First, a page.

The International Symposium on Environment, Development and International Relations in the Arctic was held on December 11-12, 2017 at the Centennial Hall of Hokkaido University. The Symposium was organized through Theme 7 of the ArCS Project, “People and Community in the Arctic: Possibility of Sustainable Development,” for the purpose of promoting the three pillars of its research agenda. The program consisted of three sessions, each of which was applied to the research agenda.
At the beginning, Ambassador in Charge of Arctic Affairs in Japan, Keiji Ide, made a keynote speech. He showed what role is expected of Japan in international governance over the Arctic, and what orientation Japan should hold in its Arctic policy.
In the first session, the presenters made an analysis of the recent trend of international relations around the Arctic from the viewpoint of international cooperation and military deployment in the region. The second session was composed of presenters with different specialties, who discussed the present situations of resource development, as well as issues of environmental conservation for the livelihood of indigenous people in the Yamal Peninsula. In the third session, three anthropologists exchanged views on multi species in the age of Anthropocene, and on reciprocal co-habitation of humans and animals, as well as on the possibility of collaboration between indigenous knowledge and scientific knowledge.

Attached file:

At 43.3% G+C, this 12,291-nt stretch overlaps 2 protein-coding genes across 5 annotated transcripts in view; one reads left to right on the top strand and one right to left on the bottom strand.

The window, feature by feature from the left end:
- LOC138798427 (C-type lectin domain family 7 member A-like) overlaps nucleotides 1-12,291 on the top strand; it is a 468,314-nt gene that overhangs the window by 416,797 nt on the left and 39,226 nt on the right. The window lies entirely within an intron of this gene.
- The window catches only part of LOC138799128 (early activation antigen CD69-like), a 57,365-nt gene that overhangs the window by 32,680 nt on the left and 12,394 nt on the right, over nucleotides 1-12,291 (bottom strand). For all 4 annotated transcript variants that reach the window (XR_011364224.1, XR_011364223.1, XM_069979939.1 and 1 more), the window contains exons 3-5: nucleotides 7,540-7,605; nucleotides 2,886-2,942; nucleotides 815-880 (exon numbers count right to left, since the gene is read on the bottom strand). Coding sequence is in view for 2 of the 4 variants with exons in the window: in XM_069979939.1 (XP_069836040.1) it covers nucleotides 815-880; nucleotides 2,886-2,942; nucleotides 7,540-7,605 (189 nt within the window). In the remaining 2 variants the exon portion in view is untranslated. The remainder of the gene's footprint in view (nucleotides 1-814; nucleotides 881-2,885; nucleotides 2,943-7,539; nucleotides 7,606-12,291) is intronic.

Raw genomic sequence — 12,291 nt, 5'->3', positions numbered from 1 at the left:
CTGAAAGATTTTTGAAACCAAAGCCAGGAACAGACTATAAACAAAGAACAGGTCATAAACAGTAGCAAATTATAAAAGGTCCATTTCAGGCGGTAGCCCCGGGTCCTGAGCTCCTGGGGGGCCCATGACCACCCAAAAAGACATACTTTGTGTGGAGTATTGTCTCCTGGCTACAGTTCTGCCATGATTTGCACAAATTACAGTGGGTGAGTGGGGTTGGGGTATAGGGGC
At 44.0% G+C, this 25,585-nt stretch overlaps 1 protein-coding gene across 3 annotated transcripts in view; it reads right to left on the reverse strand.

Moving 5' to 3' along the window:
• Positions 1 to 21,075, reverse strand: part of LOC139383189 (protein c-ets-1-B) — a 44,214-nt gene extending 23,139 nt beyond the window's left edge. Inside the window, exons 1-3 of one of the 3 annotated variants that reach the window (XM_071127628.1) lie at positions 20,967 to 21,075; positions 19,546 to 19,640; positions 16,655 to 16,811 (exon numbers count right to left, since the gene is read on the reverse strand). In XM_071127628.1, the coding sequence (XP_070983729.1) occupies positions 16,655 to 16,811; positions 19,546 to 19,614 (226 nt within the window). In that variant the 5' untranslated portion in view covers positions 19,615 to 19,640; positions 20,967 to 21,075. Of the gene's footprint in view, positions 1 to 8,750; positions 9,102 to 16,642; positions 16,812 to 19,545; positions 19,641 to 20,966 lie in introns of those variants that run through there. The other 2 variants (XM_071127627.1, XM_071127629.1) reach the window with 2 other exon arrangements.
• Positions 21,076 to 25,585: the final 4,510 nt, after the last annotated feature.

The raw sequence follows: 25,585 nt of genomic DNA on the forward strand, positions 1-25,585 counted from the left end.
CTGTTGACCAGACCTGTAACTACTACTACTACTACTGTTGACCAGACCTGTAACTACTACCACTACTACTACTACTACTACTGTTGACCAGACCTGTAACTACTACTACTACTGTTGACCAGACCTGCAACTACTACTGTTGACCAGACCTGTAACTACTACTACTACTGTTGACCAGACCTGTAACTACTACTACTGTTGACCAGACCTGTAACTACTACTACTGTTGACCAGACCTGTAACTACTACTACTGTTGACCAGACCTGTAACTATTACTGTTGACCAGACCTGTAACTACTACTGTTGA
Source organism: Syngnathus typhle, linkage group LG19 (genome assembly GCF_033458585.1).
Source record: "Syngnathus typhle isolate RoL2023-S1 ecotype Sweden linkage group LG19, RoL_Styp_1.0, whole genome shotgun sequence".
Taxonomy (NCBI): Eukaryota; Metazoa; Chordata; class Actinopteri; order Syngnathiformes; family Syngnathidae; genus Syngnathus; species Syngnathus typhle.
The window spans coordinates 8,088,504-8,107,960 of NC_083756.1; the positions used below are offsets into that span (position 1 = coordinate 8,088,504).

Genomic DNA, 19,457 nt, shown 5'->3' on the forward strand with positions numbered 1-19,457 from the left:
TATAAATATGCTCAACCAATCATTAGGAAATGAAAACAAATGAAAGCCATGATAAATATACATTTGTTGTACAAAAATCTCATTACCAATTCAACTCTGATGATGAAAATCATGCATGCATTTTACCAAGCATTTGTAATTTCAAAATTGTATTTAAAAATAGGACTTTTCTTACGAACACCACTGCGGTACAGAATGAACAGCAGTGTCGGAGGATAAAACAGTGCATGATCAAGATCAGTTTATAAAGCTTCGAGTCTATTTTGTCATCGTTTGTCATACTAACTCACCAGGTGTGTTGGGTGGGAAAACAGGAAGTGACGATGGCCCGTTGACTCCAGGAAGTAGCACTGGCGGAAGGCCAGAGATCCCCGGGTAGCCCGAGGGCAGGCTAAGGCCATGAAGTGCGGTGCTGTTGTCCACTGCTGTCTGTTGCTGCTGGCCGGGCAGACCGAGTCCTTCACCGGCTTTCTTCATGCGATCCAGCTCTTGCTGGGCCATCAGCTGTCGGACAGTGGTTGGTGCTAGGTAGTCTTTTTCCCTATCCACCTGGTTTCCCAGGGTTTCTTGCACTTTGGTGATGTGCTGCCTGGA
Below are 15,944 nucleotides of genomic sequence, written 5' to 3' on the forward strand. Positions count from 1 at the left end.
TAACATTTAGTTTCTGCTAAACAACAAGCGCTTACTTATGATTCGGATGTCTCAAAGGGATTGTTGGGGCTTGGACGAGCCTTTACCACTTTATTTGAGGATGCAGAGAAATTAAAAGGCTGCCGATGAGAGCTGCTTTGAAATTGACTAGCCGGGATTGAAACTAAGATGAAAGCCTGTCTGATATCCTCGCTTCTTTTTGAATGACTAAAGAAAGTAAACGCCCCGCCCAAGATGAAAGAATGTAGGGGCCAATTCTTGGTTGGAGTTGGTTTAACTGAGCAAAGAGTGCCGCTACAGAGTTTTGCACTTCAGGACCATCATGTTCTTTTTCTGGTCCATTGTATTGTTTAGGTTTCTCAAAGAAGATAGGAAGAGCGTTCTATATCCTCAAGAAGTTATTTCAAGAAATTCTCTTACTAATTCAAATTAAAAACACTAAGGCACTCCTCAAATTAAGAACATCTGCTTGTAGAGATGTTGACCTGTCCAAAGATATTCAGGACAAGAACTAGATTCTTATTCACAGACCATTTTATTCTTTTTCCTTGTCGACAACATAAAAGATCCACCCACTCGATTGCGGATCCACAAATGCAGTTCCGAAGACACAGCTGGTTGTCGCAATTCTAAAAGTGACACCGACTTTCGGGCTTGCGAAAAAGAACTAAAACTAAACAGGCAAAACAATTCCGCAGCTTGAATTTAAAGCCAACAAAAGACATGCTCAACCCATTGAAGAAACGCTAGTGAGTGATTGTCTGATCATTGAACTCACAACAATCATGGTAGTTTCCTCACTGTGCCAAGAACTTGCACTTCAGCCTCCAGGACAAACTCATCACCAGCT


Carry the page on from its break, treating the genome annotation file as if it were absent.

Among the participants of this Symposium, in total more than sixty people, were included not only scientific researchers but also industrialists and decision makers. Those people from different fields exchanged views on common issues concerning the Arctic. As a result, the Symposium proved to be not only a common ground for interdisciplinary academic discussion, but also a place for debate in order to step further into a more practical dimension. Looking back from that point, the researchers of humanities and social sciences could obtain a clearer vision of their role in this research project, that is, to connect different spheres of lives to develop the possibility of mutual understanding.
Masanori Goto (Hokkaido University / A member of Theme 7)